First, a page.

The Day that Nation Building Began | 18 Years since the Rose Revolution
The Day that Nation Building Began - 18 years have passed since the Rose Revolution of 23 November 2003.
What happened in November of 2003 in chronological order:
Parliamentary elections were held on 2 November, which were rigged by the country's second president, Eduard Shevardnadze, and the then ruling Citizens' Union, while the ruling New Georgia bloc, comprising the Citizens' Union and "Resurgence", won.
The same evening, according to exit polls, the United National Movement celebrated victory. Simultaneously, the Fair Elections NGO was counting the votes. The results showed that this electoral entity crossed the 7 per cent threshold:
The United National Movement - 20.8%.
The government bloc - For a New Georgia - 12.9%.
"Labor Party" - 12.8%
"Burjanadze-Democrats - 10.15%
"Democratic Resurgence Union" - 8.15%
"New Rights Party, 7.99%.
By this time, the CEC had counted only one sixth of the votes, with the ruling bloc (27.6%) and the National Movement (23%) leading.
On the same day, data from observer organisations, including the OSCE, became available on election irregularities. The only exception was a group of CIS observers who, according to preliminary assessments, described the elections as fair and democratic.
The Burjanadze/Zhvania bloc conceded victory of the United National Movement in the elections, while the UNM itself started talking about possible protests.
The first protest took place across the country on 4 November.
Saving a country that has fallen into a swamp was the goal that was achieved 18 years ago. The opposition and the population took to the streets to defend their votes and, more importantly, the development of the country and its prospects for the future. They have also moved to the capital from the regions.
All parties that crossed the 7 percent threshold gradually joined the rallies. They refused to enter parliament and joined the demonstration. They demanded that the government acknowledge the victory of the opposition.
The protest continued for 20 days. Three opposition leaders - Mikheil Saakashvili, Nino Burjanadze and Zurab Zhvania - led the rallies.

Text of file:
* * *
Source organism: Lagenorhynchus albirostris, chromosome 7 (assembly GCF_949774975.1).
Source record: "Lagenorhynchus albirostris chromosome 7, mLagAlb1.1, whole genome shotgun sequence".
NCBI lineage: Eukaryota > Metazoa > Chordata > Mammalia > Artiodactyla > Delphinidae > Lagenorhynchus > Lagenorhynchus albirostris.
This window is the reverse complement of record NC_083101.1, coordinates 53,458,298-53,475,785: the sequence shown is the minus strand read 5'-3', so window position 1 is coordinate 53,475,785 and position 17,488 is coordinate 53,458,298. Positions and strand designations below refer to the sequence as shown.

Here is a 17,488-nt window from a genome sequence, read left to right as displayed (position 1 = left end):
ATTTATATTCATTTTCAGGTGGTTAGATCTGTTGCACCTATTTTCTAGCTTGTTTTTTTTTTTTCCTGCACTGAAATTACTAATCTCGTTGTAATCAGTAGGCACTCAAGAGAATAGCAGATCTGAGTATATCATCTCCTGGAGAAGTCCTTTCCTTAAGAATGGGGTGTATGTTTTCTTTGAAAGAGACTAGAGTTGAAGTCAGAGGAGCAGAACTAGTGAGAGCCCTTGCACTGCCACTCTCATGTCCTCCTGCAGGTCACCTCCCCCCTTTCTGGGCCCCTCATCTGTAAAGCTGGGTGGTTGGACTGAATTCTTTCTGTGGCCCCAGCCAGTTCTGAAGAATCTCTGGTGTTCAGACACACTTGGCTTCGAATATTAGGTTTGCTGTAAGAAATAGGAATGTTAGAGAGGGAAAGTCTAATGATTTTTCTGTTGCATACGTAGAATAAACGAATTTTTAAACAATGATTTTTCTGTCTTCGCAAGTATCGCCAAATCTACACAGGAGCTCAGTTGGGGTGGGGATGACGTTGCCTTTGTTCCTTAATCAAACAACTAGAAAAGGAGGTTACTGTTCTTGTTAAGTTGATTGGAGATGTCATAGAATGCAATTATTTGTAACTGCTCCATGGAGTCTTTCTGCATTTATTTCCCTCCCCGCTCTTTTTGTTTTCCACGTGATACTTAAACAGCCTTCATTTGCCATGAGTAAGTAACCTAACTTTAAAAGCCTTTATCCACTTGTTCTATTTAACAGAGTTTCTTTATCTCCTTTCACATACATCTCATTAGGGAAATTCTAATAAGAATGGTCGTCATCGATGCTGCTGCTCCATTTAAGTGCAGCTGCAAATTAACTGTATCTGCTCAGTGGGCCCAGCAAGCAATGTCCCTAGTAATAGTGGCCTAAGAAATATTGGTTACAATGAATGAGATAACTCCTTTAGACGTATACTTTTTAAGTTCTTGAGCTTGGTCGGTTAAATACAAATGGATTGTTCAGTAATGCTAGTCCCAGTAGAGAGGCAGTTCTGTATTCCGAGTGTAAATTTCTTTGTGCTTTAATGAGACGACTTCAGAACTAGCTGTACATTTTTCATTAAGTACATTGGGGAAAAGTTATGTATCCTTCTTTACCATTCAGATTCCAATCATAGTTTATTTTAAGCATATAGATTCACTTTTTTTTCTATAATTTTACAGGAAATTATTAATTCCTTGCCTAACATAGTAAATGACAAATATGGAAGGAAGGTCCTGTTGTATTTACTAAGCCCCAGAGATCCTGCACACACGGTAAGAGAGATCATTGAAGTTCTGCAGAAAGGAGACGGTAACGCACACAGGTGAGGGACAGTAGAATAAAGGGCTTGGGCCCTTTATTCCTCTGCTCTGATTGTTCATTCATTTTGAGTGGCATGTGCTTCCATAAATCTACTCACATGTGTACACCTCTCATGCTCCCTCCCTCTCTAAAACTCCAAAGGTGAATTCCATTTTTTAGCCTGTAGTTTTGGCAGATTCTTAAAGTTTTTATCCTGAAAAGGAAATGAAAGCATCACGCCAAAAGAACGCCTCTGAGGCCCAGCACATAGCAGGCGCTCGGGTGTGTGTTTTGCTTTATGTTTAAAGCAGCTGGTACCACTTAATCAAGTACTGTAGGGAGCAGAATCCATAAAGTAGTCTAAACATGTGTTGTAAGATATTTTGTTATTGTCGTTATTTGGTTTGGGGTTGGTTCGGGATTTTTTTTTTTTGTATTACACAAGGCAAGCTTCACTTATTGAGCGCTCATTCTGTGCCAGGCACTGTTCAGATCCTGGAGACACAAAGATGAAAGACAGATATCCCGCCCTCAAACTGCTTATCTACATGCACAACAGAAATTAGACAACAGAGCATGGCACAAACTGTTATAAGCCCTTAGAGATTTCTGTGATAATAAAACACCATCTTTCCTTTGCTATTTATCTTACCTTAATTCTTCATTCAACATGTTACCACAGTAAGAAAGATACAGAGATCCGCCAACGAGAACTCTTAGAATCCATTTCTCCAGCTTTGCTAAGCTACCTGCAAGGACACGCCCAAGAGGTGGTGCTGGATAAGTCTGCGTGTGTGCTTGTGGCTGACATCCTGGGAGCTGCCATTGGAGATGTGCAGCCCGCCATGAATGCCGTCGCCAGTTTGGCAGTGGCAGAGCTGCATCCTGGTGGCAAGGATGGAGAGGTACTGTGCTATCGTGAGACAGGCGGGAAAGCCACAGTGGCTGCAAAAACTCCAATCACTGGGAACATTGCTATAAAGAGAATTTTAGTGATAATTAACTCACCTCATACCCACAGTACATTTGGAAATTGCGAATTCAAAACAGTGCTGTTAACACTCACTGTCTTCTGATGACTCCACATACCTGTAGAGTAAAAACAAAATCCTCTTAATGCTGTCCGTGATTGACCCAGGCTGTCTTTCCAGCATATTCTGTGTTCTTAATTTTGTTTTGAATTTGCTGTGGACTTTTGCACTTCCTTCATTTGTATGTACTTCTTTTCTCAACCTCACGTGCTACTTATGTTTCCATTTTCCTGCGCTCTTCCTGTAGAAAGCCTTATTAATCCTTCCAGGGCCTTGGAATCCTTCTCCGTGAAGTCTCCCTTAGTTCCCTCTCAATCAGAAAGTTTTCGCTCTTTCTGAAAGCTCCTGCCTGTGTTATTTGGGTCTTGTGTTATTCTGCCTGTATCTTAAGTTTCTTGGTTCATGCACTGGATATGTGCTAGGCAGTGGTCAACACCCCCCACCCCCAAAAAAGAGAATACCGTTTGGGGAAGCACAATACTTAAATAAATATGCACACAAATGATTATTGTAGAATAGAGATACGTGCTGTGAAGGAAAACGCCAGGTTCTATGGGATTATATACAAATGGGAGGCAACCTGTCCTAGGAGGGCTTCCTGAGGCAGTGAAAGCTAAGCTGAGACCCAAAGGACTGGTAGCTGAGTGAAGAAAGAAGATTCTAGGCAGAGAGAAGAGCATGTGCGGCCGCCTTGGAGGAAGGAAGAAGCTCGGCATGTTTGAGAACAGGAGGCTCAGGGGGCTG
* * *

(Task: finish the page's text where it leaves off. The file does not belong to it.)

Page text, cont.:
Then-President Eduard Shevardnadze, citizens and opposition figures called for a dialogue.
On 13 November, the leader of the United National Movement, Mikheil Saakashvili, announced that he was no longer going to negotiate with the government and that the resignation of the Georgian president was the only demand for the rallies. The opposition began collecting signatures to this end.
On 20 November, the Central Election Commission announced the final official election results:
Government bloc - For a New Georgia - 21.32%.
"Democratic Renaissance Union - 18.84%
United National Movement - 18.8%
"The Labor Party of Georgia - 12.04%
"Burjanadze-Democrats - 8.79%.
"New Rights" - 7,35%
Non-governmental organization ISFED, along with the opposition and the public, remained dissatisfied with the results of the elections. The US State Department also issued a statement saying that the announced results did not reflect the will of the Georgian people.
Despite the protests and critical statements by the international community, Eduard Shevardnadze still scheduled the first parliamentary session for 22 November.
On 21 November, opposition parties organising protests gathered supporters from the regions in Tbilisi.
The bus from Tsalenjikha was travelling ahead of the convoy with Mikheil Saakashvili in it.
Opposition supporters entered Tbilisi on 21 November and stopped in Freedom Square. The opposition announced the start of a "velvet revolution".
At the same time, pro-government protesters rallied in front of the parliament building.
On November 22, as the first session of parliament opened in the legislature, Mikheil Saakashvili marched towards parliament with roses in his hands, along with protesters.
Mikheil Saakashvili entered the parliamentary hall with his supporters and called on Eduard Shevardnadze to resign, after which Shevardnadze left the hall escorted by bodyguards.
At the same time, opposition supporters are present in the chancellery. Protesters also unfurled the five-cross flag over the government administration building.
The second president of Georgia, Eduard Shevardnadze, met with opposition leaders on the evening of 23 November, the 21st day after the protests began. The meeting was hosted by Russian Foreign Minister Igor Ivanov.
The president's resignation was followed by the resignation of other officials, including the Minister of the Internal Affairs.
Demonstrators gathered on Rustaveli Avenue and Liberty Square to celebrate the victory:
On November 24, Mikheil Saakashvili declared an end to the civil disobedience campaign and Acting President Nino Burjanadze lifted the state of emergency imposed on November 22.
On 26 November, Nino Burjanadze nominated Mikheil Saakashvili as a presidential candidate.
President Eduard Shevardnadze, now resigned, removed the items from the chancellery building on 26 November 2003.
Soon afterwards, on 4 January 2004, presidential elections were held in which Mikheil Saakashvili won almost 97% of the votes. A repeat parliamentary election was held in the country on March 28. The National Movement-Democrats won 135 seats of 235 in the legislature.